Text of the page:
What are research data?
Research data means different things to different researchers. Research data are information generated by scholarly projects which supports or validates the analysis. Each project will produce data with unique characteristics. As a result, it comes in many formats and forms.
Your research datasets may include:
machine generated code
recordings and transcriptions of interviews
photographs detailing the stages of development of an artwork
paper notebooks or workbooks
sketches, prototypes, or models
manuscripts and early versions of research outputs
anything else that contributed to the development of your research in its final or published form
What is Research Data Management?
Research Data Management (RDM) is organising your data so it is secure from creation, through to publication, and beyond. RDM includes ensuring your data is available to replicate your findings or to contribute to further research.
What is a Research Data Management Plan?
Management of your research data needs to start as soon as you begin to plan your project. You will need to create a plan to help ensure you have the resources and processes to keep your data safe. Use your plan to record all the decisions you make about your research data. RCUK funders ask for Research Data Management Plans as a part of funding bids (e.g. AHRC guidelines).
Your plan will include:
- Administrative metadata – basic information about your project and its context.
- Data collection – what is your data and where do they come from? Will their format enable long-term preservation, access and re-use? Are you re-using any existing data?
- Documentation and metadata – what information will you provide to help users to understand your data?
- Ethics and legal compliance – does your data include information about people? Have you consent to use your data, and to preserve and share it? Who owns your data?
- Storage and backup – How and where will you store your data during your project? Are there recovery and backup procedures in place? Will there be costs associated with this storage?
- Selection and preservation – What data will you archive? – which is scholarly useful, does it support your findings? Where will you archive your data? What data must be destroyed for ethical and legal reasons?
- Data sharing – What data will you share? How will scholars and the public find your data? What anonymization or other procedures does your data need before you can store and share it safely? How will you licence it for reuse?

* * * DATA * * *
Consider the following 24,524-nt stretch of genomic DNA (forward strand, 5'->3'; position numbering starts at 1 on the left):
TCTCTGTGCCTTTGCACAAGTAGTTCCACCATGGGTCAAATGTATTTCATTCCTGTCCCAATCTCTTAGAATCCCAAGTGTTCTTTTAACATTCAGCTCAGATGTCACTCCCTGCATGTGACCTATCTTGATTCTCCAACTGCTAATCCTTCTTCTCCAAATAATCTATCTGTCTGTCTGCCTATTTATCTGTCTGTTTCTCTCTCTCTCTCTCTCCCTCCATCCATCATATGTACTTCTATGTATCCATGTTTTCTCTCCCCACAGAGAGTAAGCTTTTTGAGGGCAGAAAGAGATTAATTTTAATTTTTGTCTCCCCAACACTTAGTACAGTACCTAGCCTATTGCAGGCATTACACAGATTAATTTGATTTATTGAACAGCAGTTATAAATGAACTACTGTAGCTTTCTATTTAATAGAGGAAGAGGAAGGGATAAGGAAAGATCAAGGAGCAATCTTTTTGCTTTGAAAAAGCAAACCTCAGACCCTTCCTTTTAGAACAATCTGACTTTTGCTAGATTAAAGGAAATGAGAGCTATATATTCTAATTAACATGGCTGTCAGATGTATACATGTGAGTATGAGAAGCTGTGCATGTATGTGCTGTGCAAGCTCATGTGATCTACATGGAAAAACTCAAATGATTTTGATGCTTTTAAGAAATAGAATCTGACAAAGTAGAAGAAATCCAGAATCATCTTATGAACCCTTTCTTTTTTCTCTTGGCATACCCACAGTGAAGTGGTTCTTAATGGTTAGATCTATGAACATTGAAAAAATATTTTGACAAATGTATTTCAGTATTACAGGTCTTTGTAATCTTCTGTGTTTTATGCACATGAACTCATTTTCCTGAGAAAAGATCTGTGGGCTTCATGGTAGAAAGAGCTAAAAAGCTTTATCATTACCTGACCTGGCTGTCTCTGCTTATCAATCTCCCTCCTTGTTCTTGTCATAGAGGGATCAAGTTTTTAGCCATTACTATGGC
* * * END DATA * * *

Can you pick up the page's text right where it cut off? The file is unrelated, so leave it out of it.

- Responsibility and resources – Who is managing your data? What extra resources will you need? Do you have the skills available? What support does your institution provide?
Use the Digital Curation Centre DMP Online tool to create your plan using tailored guidance and examples.
What is a Research Data Archive?
A research data archive is a digital system, which curates datasets to agreed and approved standards and governance. It is designed to ensure data deposited is findable, secure and preserved for the long term. It will provide a metadata schema to record information about the data and secure file storage. The archive will have published governance and procedures to ensure it, and the data it holds is relaible and trustworthy. There are three main standards for archives of this kind:
- Data Seal of Approval (DSA)
- Audit and certification of trustworthy repositories (ISO16363)
- Criteria for Trustworthy Digital Archives (DIN 31644)
DataCite has set up a global registry of research repositories called re3data.org. re3data.org lists research data archives that are run by a legal entity (such as a University) and have robust governance in place.
What data do I need to archive?
How much of your data you choose to archive is up to you – as long as you follow your funder and publisher guidelines. You may want to record or archive only that data which is necessary to verify or reproduce your research findings. Alternatively, you may want to preserve all your raw datasets for future reuse. Once you have selected what data you want to archive, you will need to ensure it is ready.